Sunday, March 06, 2005

The Winter of Wonder continues....

A week gone by too quickly, and another week of sightings and tracks in this winter beyond anything I've experienced in the hamlet before. I am just including a few images. Snow is great for tracking, but no good for my little point-and-shoot digital camera.

Big news of the week as far as sightings go is the barred owl I saw on Friday. It was around 4:00 p.m. and I was in the cedar bush, the section just at the south end of the walk. I could hear chickadees up in the tree tops, and thought I'd try to call them down for a photo by "pishing", a sound birders use to entice birds into view. It works on many species in the breeding season, but chickadees, brave and curious as they are, will almost always respond, and will sometimes come down and fly around your head with no enticement, just because you're there in the bush where they didn't expect to see you.

So, I pished a couple of times and an enormous bird flew in, right by me, landing on a dead tree, about 6 feet up, and 6 feet from where I was standing. A barred owl. The bird stared at me, I stared at it. It started looking around so I gave the first bit of my rendition of the barred owl call (I get the rhythm, but the tone is more like that of the great horned), it looked at me again. I had my camera turned on and in my hand, but there were a few branches between us, so I moved a little to get a clearer shot. The owl took off, landed briefly nearby, but pretty much out of my sight, and by the time I'd moved again it was gone.

I did manage to get a picture of some deer tracks, heading towards the open water in the swap in the cedar bush. It looked as if there were at least two, maybe three or four, deer travelling together.

Some say drag marks, such as seen here, are indicative of a buck.

The foxes were all around the yard two different nights this past week. On the second night, one of them came right across the patio outside the back door. One of the nights the rabbits all stayed home, but the other they were around too. And once again a skunk came through the yard--through pretty deep snow. It isn't really skunk weather yet, though I have heard reports of the odour of skunk in the evening air already this year.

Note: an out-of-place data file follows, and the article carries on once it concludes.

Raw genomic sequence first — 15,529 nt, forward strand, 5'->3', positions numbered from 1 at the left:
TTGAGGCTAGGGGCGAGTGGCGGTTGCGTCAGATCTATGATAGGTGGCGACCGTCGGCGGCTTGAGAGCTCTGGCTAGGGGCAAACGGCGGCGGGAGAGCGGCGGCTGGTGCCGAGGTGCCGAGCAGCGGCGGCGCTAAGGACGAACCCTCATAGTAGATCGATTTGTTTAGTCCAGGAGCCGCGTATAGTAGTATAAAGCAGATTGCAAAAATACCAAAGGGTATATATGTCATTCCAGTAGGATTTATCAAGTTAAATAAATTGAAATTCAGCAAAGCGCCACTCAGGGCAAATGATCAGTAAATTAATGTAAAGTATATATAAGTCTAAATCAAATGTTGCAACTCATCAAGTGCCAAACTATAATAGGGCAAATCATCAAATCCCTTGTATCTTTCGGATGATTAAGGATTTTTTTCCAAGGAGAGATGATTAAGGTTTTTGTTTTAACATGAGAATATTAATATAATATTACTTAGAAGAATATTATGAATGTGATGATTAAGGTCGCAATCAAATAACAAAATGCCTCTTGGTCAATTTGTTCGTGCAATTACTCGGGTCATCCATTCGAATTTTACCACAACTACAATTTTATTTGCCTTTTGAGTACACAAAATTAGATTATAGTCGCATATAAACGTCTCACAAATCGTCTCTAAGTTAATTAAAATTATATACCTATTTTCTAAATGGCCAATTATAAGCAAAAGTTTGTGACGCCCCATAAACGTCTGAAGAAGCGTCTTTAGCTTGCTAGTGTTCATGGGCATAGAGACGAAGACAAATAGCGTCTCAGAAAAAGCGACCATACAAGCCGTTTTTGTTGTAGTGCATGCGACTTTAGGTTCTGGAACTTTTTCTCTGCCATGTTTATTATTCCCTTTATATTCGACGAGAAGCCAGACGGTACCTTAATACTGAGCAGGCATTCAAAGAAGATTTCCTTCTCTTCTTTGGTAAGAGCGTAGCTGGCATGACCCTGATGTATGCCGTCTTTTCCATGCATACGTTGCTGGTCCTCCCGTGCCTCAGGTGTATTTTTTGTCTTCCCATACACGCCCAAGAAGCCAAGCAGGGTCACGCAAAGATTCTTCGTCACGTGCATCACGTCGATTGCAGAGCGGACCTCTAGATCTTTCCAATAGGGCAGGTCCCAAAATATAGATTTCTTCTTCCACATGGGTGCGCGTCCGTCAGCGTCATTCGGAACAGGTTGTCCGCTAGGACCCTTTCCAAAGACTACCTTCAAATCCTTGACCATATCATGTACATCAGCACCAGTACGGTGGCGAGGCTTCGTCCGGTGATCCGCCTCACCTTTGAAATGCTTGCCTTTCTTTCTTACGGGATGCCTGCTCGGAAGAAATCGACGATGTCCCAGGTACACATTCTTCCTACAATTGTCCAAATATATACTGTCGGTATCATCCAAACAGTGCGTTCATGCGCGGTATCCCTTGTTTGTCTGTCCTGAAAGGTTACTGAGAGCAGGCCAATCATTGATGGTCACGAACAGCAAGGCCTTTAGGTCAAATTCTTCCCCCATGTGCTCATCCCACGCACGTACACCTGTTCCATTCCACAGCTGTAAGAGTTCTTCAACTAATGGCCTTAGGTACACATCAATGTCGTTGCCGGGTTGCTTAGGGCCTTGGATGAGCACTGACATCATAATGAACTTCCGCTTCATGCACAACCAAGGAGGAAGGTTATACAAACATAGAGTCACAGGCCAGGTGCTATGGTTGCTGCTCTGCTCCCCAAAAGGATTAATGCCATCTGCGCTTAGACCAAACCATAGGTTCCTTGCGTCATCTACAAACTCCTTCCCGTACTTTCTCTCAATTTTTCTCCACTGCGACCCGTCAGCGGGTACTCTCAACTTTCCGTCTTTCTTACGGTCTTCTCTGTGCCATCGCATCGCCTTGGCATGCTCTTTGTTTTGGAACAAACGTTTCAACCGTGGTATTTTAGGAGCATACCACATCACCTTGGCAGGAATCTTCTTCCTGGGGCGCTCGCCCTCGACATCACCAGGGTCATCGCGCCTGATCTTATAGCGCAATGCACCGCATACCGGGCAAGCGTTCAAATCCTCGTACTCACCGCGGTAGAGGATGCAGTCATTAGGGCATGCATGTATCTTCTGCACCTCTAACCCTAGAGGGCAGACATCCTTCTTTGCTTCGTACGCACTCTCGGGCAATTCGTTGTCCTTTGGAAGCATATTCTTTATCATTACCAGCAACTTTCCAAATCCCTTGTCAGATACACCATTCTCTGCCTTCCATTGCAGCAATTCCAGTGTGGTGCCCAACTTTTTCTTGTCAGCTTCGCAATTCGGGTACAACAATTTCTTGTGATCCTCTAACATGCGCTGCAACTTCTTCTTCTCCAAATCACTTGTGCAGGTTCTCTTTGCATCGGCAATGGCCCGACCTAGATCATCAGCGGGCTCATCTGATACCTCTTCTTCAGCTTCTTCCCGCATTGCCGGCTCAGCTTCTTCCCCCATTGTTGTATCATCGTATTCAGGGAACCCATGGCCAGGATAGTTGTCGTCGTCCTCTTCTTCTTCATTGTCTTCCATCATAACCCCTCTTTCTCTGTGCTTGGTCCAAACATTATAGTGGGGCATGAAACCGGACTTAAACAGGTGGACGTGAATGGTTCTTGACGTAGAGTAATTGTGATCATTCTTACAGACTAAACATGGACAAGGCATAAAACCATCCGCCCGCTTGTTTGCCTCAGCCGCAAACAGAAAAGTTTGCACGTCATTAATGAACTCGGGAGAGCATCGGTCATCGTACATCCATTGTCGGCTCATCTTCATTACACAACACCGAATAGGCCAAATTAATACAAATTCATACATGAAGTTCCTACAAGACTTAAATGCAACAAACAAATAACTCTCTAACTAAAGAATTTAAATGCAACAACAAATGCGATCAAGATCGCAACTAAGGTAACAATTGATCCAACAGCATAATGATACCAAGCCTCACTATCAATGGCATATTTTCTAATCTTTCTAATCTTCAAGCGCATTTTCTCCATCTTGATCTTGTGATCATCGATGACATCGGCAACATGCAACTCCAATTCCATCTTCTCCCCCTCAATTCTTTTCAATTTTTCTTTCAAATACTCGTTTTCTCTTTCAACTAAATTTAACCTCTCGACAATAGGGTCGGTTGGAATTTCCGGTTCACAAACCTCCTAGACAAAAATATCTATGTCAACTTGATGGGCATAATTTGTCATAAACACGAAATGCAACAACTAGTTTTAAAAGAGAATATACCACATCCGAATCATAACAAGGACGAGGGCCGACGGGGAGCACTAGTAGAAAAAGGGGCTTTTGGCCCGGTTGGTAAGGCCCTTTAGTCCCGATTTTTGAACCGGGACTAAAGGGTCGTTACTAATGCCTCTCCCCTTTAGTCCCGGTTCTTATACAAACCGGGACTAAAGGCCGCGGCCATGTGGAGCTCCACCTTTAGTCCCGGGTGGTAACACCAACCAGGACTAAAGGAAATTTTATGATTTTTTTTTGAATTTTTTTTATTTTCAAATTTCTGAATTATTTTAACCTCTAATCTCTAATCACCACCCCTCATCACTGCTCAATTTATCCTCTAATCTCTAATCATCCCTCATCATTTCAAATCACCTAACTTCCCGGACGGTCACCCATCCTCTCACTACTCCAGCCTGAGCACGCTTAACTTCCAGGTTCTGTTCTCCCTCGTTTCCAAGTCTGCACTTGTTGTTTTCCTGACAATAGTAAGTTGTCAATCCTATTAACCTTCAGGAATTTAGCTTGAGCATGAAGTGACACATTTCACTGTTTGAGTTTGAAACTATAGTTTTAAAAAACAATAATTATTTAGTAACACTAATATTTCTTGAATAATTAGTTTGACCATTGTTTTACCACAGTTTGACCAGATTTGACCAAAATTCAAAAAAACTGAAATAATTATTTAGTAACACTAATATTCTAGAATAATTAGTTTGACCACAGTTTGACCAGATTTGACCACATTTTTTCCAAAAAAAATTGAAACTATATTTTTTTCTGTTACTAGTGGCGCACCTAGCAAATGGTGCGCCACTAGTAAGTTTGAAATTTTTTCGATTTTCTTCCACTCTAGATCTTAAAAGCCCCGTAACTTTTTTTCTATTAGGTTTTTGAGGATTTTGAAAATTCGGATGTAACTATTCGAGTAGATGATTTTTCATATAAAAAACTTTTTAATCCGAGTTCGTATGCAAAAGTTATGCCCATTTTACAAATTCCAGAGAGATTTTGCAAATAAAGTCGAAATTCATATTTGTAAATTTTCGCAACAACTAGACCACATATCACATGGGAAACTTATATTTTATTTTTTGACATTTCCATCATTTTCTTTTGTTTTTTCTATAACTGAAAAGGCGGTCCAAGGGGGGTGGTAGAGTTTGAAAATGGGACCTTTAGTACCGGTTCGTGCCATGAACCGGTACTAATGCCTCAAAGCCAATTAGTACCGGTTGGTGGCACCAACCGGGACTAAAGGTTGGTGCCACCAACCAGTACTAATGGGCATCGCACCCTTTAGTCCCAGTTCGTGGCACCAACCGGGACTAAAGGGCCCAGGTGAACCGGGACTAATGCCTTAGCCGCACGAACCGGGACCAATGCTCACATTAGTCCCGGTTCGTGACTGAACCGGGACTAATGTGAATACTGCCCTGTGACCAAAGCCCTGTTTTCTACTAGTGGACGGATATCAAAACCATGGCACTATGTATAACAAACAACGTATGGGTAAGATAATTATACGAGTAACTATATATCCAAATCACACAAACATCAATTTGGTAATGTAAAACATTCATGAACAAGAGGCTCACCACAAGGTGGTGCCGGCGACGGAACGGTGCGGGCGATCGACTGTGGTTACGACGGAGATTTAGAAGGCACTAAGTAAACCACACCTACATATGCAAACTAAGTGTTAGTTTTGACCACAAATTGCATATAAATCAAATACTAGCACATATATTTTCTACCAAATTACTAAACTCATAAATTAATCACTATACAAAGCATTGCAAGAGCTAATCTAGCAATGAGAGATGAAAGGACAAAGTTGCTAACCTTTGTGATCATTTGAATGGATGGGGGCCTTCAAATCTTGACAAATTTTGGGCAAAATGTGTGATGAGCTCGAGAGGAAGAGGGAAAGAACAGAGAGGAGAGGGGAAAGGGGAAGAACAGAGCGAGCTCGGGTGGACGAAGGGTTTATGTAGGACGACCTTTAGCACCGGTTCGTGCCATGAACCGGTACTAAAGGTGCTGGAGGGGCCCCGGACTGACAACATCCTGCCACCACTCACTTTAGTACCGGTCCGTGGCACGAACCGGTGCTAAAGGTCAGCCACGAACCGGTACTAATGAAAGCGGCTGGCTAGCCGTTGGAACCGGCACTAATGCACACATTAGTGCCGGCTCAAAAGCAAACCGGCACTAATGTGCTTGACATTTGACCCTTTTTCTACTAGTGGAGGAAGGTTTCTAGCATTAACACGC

We also had a great gray owl in the yard. I would never have seen it, sitting on a dead tree at the back property line, were it not for the crow that came screaming in to roust it. It looked as if the crow actually hit it, but my view wasn't good enough to be sure. But that owl sure took off. The crows are becoming increasingly territorial as the days lengthen. We see them harassing ravens almost every day lately. (Ravens nest in the woods around here, notably, over in Vanderwater Conservation Area, but the crows try to keep them out of the fields and the hamlet.)

I got out on the walk midweek and took a couple of pictures in the nighbourhood of the fox den, on the far side of the far field.

Rabbits love black locust!

The countryside around here is plagued by a couple of plant species, at least plagued from the point of view of hikers and scramblers like myself. One is the black locust. As a tree it grows very large and with a very pleasing shape. But it has a prolific suckering habit, and grows into a brambly hedgerow long after the main tree is gone.

It is described as having stout twigs with short, heavy thorns. The photo doesn't really do it justice. Those thorns will go through almost any clothing--and cause inflammation as well as bleeding from the holes they make in the skin of the careless.

It is amazing to me that the rabbits seem to enjoy these thorny twigs so much.

Back door of the fox den.

There are three entrances into the den, here in the midst of shrub black locusts, raspberries and other assorted shrubbery. Last year, and other years, the area has been littered with fur, bones, and feathers (including the remains of a skunk), advertising the presence of the foxes. Right now the area is covered with rabbit tracks and scats. Makes me suspect the foxes aren't in residence. I guess my yard foxes are either new foxes, or else the same old field foxes but have decided to den elsewhere this year. But it's early yet.

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